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Another Veteran of World War I ... from the other side.

Discussion in 'Firearms Research' started by drk1, Feb 2, 2019.

  1. drk1

    drk1 Member

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    Thought there might be some interest in seeing another veteran of World War I … from the other side. In terms of computers, I admit that I'm an idiot and hope that the photos show up. The pictures are of a 1910 DWM P08 that went off to war in 1914 with the Kürassier-Regiment „Königin“ (Pommersches) Nr. 2, serving in the 1st eskadron. Originally formed in 1717, the regiment fought in the Napoleonic wars, the Second Schleswig War, the Austro-Prussian War, and the Franco Prussian War. During this earlier period the Regiment adopted its signature silver helmet, which made an excellent target when they rode off into World War I. In fact, the Regiment took part in one of the first cavalry charges of the war on August 12, 1914. Even though there were other German cavalry regiments involed, The Battle of Haelen became known as the "Battle of the Silver Helmets." From Belgium, the Regiment moved to the Eastern Front in 1915, and then back to Belgium in 1917, fighting in Flanders before going home to Pomerania and being disband in 1919.

    Screen Shot 2019-02-02 at 11.16.13 PM.png Screen Shot 2019-02-02 at 11.16.31 PM.png
     
  2. bannockburn

    bannockburn Member

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    drk1

    Always nice to get a bit of history to go along with a particular gun! Thanks for sharing!
     
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  3. jwamplerusa

    jwamplerusa Member

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    Wow, Over 100 years old, and probably in perfect operational condition! (Better than we'll be)

    I love the history which goes along with arms such as these, which were marked in a way that ties them to their issue.
     
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  4. 22250Rem

    22250Rem Member

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    Very interesting and a real piece of history. I have a 1916 Erfurt Luger and have no idea of its history other than where it came from at the end of WWII.Someday I'd like to try to decipher some of the markings on it. All I know for sure is that it wound up in a display case with a Nazi parade flag in an office area of Germany's underground V-2 Rocket factory, known as the "Mittlewerks at Nordhausen" until shortly after the surrender of Germany in May 1945. One of my late uncles liberated it from there when the U.S. went in and packed everything in that factory up to send here. If that thing could only talk it would surely have an interesting tale from World War I to the end of WWII. Luger -2.JPG Luger -3.JPG Luger - 4.JPG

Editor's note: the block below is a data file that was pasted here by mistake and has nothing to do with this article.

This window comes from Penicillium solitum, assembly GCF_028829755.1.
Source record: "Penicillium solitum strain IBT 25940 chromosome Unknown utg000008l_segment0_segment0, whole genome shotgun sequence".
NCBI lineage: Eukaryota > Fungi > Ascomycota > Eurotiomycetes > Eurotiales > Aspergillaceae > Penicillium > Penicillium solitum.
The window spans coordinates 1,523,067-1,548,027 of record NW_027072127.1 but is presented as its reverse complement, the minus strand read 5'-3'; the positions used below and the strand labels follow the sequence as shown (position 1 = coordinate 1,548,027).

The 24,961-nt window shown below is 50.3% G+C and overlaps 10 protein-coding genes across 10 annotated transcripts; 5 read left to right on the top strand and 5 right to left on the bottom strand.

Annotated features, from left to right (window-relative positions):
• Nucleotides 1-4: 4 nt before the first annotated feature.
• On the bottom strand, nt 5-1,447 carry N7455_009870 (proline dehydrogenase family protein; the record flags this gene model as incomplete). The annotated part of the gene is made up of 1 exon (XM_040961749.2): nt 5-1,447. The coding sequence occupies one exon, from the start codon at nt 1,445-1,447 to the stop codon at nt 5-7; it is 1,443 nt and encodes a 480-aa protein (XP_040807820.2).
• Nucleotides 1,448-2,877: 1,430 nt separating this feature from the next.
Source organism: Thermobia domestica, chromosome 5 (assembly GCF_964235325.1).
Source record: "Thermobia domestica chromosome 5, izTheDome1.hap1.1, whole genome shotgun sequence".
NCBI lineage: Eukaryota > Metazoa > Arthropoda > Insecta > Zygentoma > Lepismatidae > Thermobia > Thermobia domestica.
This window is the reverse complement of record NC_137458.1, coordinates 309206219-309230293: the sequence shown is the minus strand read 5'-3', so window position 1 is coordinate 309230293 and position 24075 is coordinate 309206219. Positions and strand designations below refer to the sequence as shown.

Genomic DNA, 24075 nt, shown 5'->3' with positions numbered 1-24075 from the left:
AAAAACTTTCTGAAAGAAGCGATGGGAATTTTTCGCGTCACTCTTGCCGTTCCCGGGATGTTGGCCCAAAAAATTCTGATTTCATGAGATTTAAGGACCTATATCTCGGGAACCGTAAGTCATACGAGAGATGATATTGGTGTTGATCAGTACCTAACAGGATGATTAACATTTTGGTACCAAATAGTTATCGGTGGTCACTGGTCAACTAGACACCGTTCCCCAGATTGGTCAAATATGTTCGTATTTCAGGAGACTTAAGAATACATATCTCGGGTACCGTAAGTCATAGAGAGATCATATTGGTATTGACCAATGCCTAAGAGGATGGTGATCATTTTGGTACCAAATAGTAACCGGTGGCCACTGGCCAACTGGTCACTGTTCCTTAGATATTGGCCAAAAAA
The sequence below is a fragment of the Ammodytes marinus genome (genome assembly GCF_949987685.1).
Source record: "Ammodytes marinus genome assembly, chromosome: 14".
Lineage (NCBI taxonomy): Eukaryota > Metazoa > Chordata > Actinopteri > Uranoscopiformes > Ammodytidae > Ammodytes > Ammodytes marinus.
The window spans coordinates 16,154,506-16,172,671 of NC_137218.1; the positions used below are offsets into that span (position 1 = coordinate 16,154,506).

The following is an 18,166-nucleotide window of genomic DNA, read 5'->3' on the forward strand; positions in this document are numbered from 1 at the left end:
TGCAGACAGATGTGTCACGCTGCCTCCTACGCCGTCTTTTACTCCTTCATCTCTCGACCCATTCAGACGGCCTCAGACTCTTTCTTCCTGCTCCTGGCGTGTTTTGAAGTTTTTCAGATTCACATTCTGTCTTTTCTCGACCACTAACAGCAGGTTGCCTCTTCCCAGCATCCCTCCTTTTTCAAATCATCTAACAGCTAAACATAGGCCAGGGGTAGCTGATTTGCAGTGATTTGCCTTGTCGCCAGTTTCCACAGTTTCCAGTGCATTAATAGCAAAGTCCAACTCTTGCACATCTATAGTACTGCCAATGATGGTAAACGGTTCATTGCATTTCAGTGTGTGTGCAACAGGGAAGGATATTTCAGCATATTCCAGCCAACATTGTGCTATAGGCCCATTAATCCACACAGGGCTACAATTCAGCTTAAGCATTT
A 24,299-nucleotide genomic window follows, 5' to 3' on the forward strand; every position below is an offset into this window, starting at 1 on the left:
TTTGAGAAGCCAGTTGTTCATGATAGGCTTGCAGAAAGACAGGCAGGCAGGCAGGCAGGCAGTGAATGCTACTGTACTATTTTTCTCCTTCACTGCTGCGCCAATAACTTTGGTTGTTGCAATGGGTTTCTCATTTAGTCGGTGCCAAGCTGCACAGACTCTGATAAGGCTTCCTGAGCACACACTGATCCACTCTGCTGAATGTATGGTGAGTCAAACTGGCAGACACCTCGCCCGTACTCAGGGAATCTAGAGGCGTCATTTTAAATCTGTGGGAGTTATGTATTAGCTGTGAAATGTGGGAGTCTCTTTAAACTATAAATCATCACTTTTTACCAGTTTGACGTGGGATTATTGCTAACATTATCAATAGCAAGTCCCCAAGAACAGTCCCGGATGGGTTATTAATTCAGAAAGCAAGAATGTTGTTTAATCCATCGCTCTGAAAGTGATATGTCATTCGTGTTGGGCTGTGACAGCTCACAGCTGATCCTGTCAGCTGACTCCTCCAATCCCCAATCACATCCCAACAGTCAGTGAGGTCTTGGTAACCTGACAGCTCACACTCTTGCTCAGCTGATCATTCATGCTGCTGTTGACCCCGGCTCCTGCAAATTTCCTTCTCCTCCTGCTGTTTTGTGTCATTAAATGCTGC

5. Jim Watson

    Jim Watson Member

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    Looks pretty standard. There had to be a reason it was framed at a missile factory.
     
  6. 22250Rem

    22250Rem Member

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    That's the big mystery on that Luger...... We always wondered why it was in a glass display case on the wall in an office area of the factory with a Nazi Parade flag. My uncle was there because he was bi-lingual in German and Uncle Sam needed bi-lingual G.I.'s like that to act as translators between the U.S. folks and all the German civilians that had been hired for the huge job of packing the entire place up and shipping it here. I wish that he could have at least got capture papers on it but he always said that he and everyone else was so happy that the war was over that it didn't seem important anymore. We used to joke around that maybe it was Wernher Von Braun's or someone else in the V-2 hierarchy but who knows? Now that I'm retired I should devote some time to a research project on a gun that most certainly has an interesting story...... If it could be discovered.
     
  7. drk1

    drk1 Member

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    Hello 22250 Rem:
    Thanks for posting pictures of you 1916 Erfurt. It looks to be in pretty good condition. You mentioned the "markings on it," but exactly which ones did you mean? The series of small markings on the right side of the slide or others? Those are generally military acceptance marks, but we might be able to shed a little more light if we had some more detailed photos. Are there any markings on the front of the grip?